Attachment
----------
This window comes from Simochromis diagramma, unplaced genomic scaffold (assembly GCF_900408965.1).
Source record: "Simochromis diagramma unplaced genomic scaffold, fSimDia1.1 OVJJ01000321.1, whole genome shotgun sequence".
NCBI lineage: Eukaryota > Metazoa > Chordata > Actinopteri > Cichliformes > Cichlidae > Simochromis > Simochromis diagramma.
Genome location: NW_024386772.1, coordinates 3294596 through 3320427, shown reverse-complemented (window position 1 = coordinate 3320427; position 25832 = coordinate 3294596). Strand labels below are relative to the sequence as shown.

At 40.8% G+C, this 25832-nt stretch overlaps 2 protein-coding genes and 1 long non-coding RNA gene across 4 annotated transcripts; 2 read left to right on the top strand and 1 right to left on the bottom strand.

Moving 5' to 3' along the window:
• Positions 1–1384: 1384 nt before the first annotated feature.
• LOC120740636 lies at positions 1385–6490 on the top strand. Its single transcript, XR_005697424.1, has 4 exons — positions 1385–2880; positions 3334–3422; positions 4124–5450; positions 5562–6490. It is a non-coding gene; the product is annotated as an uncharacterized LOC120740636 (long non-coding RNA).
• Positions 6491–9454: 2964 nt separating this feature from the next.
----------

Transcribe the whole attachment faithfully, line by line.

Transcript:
This window comes from Simochromis diagramma, unplaced genomic scaffold (assembly GCF_900408965.1).
Source record: "Simochromis diagramma unplaced genomic scaffold, fSimDia1.1 OVJJ01000321.1, whole genome shotgun sequence".
NCBI lineage: Eukaryota > Metazoa > Chordata > Actinopteri > Cichliformes > Cichlidae > Simochromis > Simochromis diagramma.
Genome location: NW_024386772.1, coordinates 3294596 through 3320427, shown reverse-complemented (window position 1 = coordinate 3320427; position 25832 = coordinate 3294596). Strand labels below are relative to the sequence as shown.

At 40.8% G+C, this 25832-nt stretch overlaps 2 protein-coding genes and 1 long non-coding RNA gene across 4 annotated transcripts; 2 read left to right on the top strand and 1 right to left on the bottom strand.

Moving 5' to 3' along the window:
• Positions 1–1384: 1384 nt before the first annotated feature.
• LOC120740636 lies at positions 1385–6490 on the top strand. Its single transcript, XR_005697424.1, has 4 exons — positions 1385–2880; positions 3334–3422; positions 4124–5450; positions 5562–6490. It is a non-coding gene; the product is annotated as an uncharacterized LOC120740636 (long non-coding RNA).
• Positions 6491–9454: 2964 nt separating this feature from the next.